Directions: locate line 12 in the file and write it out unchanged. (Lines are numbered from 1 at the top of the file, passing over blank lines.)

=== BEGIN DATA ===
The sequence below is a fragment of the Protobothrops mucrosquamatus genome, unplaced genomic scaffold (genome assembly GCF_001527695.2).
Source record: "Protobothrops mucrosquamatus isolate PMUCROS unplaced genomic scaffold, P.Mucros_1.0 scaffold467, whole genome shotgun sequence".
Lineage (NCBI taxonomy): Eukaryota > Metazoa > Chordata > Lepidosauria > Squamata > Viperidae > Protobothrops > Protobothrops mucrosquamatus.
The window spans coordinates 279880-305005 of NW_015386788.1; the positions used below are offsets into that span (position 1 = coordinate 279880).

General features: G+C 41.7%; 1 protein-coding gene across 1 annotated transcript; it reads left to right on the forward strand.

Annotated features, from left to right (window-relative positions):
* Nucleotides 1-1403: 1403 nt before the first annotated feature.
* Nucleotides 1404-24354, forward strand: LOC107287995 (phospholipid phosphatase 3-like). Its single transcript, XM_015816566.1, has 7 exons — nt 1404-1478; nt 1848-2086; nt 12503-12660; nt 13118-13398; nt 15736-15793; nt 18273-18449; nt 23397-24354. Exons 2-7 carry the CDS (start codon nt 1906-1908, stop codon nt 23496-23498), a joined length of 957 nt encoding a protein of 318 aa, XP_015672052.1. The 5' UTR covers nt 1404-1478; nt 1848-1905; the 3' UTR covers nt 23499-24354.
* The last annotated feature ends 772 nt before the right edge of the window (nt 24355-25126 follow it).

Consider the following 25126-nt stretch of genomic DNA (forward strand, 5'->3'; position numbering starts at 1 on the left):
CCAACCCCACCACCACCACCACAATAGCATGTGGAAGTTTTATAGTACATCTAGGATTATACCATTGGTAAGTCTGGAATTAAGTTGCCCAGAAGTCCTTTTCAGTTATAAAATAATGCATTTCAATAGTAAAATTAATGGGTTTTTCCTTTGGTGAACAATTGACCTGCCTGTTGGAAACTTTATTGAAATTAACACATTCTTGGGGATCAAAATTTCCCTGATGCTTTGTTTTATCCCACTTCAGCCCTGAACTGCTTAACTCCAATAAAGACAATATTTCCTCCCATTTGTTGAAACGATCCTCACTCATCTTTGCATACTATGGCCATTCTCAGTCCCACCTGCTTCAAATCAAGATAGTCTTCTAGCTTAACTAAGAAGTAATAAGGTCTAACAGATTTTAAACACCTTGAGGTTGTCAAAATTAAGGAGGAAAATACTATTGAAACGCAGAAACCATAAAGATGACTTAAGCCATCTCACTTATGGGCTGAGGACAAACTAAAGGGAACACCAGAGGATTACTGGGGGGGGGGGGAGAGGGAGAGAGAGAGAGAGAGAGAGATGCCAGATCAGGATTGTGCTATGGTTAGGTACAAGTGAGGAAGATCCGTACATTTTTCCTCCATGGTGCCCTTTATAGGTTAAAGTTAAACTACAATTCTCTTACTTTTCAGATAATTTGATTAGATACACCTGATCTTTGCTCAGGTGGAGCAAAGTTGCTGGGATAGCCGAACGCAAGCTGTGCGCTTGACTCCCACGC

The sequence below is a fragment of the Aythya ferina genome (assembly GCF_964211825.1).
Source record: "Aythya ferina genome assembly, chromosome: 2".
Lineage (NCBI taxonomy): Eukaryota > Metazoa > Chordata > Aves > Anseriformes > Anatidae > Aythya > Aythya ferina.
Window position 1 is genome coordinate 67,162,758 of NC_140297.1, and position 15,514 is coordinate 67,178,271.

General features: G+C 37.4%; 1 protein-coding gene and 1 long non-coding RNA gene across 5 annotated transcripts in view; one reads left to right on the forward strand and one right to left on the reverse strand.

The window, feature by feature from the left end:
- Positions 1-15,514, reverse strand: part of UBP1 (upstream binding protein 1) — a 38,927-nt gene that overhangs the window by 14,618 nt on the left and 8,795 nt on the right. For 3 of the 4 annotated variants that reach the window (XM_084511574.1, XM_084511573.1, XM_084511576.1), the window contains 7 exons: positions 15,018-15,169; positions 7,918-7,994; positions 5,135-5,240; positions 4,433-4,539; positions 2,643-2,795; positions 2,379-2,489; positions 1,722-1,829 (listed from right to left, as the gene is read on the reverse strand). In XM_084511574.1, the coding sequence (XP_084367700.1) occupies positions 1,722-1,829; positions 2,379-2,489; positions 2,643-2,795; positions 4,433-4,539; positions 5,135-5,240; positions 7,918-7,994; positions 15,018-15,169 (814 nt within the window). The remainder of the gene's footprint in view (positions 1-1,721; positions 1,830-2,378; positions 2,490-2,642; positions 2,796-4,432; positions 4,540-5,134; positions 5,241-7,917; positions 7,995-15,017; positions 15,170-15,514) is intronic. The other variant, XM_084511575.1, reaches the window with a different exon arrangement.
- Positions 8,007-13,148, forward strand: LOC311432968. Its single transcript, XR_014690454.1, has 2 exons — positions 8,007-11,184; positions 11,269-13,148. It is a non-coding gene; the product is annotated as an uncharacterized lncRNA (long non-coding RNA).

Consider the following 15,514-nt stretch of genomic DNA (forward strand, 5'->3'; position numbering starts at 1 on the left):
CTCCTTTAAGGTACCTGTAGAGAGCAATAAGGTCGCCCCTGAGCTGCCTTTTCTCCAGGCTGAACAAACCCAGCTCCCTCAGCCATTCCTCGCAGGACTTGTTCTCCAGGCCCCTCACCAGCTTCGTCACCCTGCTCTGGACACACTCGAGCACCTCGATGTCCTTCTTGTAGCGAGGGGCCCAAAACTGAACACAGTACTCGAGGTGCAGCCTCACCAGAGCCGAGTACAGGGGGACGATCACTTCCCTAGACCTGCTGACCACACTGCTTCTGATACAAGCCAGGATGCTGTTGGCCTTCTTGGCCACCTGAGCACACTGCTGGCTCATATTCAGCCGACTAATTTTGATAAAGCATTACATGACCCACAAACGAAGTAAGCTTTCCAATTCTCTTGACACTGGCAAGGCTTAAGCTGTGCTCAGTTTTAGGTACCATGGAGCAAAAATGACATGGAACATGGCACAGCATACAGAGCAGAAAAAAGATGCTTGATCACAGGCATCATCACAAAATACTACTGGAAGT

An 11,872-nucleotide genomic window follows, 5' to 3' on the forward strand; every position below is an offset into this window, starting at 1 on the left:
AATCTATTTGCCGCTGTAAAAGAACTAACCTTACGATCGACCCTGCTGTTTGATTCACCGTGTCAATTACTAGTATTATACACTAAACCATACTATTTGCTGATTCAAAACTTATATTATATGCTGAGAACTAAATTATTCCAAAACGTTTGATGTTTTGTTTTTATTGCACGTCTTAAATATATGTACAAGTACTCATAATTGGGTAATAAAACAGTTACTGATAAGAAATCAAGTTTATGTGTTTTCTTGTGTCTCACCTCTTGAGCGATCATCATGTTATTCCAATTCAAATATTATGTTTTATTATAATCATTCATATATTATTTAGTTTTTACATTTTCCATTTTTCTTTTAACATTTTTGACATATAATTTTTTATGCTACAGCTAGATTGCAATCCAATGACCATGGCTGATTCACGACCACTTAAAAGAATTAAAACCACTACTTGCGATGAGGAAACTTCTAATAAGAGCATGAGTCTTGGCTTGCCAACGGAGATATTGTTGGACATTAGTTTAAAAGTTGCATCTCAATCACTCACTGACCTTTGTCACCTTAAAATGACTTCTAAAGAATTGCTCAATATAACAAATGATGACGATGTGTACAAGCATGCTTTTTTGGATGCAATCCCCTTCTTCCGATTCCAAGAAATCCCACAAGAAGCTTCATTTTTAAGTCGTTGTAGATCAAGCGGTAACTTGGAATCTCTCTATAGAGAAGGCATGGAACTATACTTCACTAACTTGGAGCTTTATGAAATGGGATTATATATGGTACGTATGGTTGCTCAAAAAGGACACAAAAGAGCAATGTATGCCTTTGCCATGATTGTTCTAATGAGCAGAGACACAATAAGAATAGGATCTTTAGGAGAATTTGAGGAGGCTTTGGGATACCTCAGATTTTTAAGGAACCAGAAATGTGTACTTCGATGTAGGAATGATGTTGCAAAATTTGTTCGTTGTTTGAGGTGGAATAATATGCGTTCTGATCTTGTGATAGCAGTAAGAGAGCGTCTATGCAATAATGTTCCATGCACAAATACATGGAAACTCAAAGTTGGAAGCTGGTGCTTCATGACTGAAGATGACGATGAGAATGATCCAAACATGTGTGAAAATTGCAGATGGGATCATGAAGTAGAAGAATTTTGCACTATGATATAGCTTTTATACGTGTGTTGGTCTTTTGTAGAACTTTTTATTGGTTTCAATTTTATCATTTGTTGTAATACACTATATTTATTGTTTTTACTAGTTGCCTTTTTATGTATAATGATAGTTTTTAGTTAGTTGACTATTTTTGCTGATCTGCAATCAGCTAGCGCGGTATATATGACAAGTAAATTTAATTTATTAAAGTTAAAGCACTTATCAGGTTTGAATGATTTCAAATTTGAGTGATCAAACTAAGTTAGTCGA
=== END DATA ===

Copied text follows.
The sequence below is a fragment of the Aythya ferina genome (assembly GCF_964211825.1).